SA photographer’s work is Netflix’s perfect find
When Gabrielle Union’s character, Jenna, moves to New York City in the Netflix romcom The Perfect Find, her new apartment reflects the style of a woman hoping to make it in the world. Above her fireplace is a series of striking images – three photographs of a black woman adorned in pleated paper on a bold green background.
The images are a series of photos titled Luhlaza by Cape Town award-winning commercial and fine art photographer Gavin Goodman. His work came to be in the movie because “every now and then, bigger Instagram accounts share my work, and I think what happened was the production designer who was working on this Netflix film saw this particular series that was shared on some big accounts. She reached out to me directly to say that she thought that these images would really be a great fit for Gabrielle Union’s home interior that she was designing for this Netflix film,” says Goodman.
Netflix paid him to use the images, but the whole exchange happened two years ago, “so I kind of forgot that it happened to be honest! Then someone sent me a message a week or two ago saying that they saw my images in this film, in Gabrielle Union’s home. I went to check it out, and it’s always satisfying to see your work on that kind of level.”
He created the images about two years ago. “The title, Luhlaza, translates to ‘green’ in Xhosa. A while back, I saw some amazing origami art, which is a Japanese or Asian style of paper folding to create delicate sculptures. I thought it would be a really interesting way to create some props and incorporate them into a concept for a photoshoot.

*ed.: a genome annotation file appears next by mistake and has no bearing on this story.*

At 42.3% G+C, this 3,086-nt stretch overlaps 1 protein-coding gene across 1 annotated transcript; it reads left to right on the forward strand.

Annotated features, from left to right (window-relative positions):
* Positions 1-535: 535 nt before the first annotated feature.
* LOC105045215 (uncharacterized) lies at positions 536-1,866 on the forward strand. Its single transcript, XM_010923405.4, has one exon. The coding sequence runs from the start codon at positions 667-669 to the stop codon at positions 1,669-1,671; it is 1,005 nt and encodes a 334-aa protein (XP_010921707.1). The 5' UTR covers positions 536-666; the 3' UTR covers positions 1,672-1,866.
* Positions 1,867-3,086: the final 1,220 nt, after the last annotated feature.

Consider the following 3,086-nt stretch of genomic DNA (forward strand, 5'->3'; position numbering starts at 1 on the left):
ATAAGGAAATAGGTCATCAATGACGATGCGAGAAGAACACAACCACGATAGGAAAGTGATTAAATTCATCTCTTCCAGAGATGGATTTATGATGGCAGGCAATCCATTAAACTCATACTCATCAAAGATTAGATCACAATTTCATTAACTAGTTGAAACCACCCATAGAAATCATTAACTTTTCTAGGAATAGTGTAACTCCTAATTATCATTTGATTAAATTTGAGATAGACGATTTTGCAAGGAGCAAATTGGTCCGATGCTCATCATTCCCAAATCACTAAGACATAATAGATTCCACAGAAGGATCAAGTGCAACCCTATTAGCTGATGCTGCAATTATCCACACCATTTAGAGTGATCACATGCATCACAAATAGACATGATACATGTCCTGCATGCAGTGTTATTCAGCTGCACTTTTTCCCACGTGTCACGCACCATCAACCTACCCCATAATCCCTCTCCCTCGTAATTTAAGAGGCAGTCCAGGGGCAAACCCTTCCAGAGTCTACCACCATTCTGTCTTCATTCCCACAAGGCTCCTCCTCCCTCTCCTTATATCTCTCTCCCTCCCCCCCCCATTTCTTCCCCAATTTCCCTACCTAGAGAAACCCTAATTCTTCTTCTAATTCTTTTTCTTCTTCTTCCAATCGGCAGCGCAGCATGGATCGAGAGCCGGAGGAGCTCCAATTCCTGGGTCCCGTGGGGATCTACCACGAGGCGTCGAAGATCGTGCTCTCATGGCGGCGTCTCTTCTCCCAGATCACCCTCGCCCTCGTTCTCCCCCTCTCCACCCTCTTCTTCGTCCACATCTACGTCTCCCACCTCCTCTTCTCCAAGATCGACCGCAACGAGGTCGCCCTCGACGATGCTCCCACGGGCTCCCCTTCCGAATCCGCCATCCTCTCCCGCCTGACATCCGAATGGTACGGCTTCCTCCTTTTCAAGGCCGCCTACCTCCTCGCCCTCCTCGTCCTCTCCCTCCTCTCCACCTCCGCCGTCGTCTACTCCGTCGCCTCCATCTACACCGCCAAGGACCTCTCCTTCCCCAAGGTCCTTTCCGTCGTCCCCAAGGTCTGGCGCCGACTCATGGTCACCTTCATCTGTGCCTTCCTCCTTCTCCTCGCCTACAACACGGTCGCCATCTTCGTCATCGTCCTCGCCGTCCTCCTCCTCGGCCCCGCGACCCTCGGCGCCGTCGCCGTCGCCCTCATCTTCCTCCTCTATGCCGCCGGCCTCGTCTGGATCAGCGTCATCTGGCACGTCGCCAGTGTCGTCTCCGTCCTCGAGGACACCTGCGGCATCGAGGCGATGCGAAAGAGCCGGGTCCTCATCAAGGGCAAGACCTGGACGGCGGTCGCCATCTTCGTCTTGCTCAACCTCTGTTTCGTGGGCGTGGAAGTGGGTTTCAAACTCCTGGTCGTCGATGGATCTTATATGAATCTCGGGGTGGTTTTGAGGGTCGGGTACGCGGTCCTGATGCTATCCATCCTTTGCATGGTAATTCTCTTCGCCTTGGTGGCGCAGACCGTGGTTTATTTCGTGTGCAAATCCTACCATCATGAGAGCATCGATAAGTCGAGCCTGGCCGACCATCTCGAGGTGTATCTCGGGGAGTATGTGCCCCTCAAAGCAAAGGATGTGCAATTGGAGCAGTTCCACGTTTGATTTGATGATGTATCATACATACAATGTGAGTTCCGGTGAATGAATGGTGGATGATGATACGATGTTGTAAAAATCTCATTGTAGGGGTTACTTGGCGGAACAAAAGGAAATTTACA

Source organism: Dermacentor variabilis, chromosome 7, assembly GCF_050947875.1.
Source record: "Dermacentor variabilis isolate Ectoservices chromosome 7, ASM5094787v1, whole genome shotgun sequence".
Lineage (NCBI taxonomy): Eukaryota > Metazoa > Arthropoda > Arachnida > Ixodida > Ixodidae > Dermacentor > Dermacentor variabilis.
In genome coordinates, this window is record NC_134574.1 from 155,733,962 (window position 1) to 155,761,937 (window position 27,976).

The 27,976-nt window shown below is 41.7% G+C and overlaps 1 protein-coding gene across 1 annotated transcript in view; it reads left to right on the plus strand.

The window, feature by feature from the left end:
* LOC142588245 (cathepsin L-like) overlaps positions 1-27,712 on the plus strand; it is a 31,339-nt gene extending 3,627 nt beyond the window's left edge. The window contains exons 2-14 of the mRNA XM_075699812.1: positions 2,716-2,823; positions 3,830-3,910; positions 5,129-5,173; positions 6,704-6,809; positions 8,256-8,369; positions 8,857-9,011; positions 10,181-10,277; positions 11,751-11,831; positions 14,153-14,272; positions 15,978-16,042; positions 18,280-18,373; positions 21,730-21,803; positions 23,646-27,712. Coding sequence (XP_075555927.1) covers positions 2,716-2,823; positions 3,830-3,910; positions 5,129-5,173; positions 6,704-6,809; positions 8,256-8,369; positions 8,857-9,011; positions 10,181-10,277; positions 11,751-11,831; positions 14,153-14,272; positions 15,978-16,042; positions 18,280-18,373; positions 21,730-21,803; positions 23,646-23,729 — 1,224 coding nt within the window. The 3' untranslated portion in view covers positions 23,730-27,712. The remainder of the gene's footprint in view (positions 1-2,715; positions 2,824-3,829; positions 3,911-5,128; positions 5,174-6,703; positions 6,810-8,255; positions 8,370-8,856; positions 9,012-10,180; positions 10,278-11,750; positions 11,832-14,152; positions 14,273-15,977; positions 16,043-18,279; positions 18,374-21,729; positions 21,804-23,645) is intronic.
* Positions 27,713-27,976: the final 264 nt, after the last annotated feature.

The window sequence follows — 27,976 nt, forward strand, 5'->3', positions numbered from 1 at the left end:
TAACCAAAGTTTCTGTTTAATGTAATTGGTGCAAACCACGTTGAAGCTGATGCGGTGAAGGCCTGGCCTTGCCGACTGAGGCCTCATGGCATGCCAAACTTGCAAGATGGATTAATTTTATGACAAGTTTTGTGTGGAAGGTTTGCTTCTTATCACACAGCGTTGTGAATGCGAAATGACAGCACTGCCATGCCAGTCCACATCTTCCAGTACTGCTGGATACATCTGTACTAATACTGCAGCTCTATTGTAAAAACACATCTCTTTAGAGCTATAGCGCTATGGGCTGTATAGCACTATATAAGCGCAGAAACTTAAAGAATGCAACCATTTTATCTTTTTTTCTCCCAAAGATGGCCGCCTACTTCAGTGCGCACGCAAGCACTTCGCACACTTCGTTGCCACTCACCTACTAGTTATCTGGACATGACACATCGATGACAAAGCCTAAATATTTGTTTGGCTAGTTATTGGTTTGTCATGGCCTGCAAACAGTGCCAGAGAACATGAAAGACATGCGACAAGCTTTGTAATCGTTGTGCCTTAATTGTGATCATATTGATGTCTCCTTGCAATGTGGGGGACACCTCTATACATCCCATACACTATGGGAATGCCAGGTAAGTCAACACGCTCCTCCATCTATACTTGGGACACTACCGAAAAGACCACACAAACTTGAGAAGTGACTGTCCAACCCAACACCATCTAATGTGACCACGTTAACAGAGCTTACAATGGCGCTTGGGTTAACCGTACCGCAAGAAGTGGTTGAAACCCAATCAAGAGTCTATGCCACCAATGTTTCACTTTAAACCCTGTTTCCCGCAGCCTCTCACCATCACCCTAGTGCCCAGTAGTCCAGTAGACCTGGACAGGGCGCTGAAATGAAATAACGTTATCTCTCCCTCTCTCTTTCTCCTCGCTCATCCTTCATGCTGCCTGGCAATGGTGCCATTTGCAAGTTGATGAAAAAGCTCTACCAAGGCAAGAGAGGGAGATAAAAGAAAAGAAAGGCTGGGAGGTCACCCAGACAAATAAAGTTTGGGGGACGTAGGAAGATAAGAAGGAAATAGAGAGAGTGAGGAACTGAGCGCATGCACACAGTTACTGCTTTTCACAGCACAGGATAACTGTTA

“I approached one or two origami artists – there’s a really small community in South Africa. I connected with Maia Levan Lehr-Sacks, and commissioned her. We drew up some designs, shapes, sizes, and dimensions, and she created the origami pieces that we used in the shoot.” The model, Nkosazana Sibobosi, was styled by Kirsten Lipschitz.
“The concept was inspired by tribal African headwear,” says Goodman. “I wanted to take these interesting designs that you see in tribal headwear and garments, and create a modern minimalistic aesthetic based on that concept. This was the end result.”
Goodman entered this image and one or two others from previous shoots into the prestigious 2021 Hasselblad Masters competition in the fine art category and won, earning the title of Hasselblad Master. The Hasselblad Masters Award is a bi-annual award granted by camera company Hasselblad to selected photographers each year across various specialties in recognition of exceptional accomplishment in photography.
The award is among the most prestigious in the industry, honouring the best in established and rising photographic talent. The jury includes many of the most prominent names in photography, including photographers, editors, agents, and publishers.